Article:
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Dr Hylke Dijkstra has recently published a new book entitled International Organizations and Military Affairs (Routledge, 2016). This book represents the first comparative study of the politics behind the scenes at the United Nations, NATO and the European Union concerning the use of military force. It is also the result of a research project carried out at the DPIR in Oxford. DPhil candidate Dana Landau interviews him on the most pertinent questions that arise from his work.

Last week saw the first convoy of trucks carrying NATO containers, which first travelled the road to Afghanistan eleven years ago, making their return journey through Pakistan. This was a sober reminder of a harsh reality: The West is finally quitting Afghanistan in spite of their failure to militarily win the war; a war that has been expensive in both human and material terms.

On the first of October, 2012, Georgia held parliamentary elections. In Western capitals and analytical circles, it was widely believed that Mikheil Saakashvili’s ruling United National Movement (UNM) would be returned to power. Most polling on political rankings supported this expectation. Some analysts had suggested that the highly unequal impact of Georgia’s impressive growth record was generating significant social discontent, undermining the ruling party’s position. Deepening inequality, sporadically high inflation, persistently high unemployment, and deepening poverty might translate into opposition votes. These people were dismissed as misinformed or deluded cranks, me included.

With the military campaign in Afghanistan in the middle of its eleventh year, NATO has firmly moved from what is idealistically desirable to what is realistically achievable in the war-torn country. Over a decade ago, NATO intervened in Afghanistan with post-Cold War ambition. But the experience in Afghanistan, where the battle with Taliban-led insurgents is far from over, has put many off protracted peacekeeping missions. The US, who went into Afghanistan with a neoconservative mission of turning a tribal system upside down, is finally settling for an imperfect yet “responsible end” to a prolonged, unpopular, costly and deadly war. At the recently-held summit in Chicago, NATO leaders announced an “irreversible” three-stage security transition plan. Under the plan, Afghan National Security Forces …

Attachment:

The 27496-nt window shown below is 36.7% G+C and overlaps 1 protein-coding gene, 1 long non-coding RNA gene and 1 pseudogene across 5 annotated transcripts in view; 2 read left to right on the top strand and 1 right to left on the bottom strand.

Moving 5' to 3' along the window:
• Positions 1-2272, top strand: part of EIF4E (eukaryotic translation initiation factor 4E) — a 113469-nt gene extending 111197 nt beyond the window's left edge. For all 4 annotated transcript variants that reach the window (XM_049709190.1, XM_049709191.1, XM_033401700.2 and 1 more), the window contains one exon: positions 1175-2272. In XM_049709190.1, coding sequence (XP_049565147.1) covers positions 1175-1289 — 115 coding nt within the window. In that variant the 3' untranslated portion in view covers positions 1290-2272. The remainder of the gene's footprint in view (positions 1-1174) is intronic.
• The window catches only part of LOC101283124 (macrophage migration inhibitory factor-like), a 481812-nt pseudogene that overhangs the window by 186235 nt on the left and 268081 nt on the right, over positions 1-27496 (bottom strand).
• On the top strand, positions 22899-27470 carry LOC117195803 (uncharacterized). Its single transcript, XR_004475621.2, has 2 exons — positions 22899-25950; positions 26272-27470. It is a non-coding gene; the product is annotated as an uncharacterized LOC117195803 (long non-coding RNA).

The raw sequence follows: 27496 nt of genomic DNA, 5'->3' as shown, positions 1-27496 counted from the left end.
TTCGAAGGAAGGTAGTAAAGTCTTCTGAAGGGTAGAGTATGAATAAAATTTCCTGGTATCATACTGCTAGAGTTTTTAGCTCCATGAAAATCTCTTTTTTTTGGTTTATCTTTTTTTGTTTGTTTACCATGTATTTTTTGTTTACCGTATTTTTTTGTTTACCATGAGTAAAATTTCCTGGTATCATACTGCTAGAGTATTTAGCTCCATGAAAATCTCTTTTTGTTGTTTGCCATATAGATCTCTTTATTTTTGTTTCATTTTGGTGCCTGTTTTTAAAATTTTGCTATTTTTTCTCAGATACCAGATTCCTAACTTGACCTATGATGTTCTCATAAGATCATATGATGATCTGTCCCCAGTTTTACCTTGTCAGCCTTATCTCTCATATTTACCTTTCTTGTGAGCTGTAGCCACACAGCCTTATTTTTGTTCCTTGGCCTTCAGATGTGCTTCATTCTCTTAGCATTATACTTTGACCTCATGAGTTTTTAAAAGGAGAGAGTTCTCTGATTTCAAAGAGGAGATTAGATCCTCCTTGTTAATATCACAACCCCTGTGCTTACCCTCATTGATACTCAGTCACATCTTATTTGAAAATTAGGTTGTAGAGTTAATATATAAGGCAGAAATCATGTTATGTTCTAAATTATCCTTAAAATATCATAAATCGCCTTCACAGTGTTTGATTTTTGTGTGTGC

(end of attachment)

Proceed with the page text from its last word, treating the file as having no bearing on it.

The North Atlantic Treaty Organisation is a more global institution than its name implies. Although the security of its European and North American member states forms its core purposes, a strictly transatlantic or regional view is too narrow to fully describe what NATO does. NATO’s global engagement consists of three essential features.  First, military operations – from peacekeeping to full spectrum war fighting – involves NATO in places far away from its home Euro-Atlantic area.  Second, NATO maintains political and military ties with countries in neighbouring regions and around the world. Third, NATO is a significant enough global actor to interact with global trends. NATO’s membership may be regional, but its activities are global. The post-Cold War ‘out of area’ debate …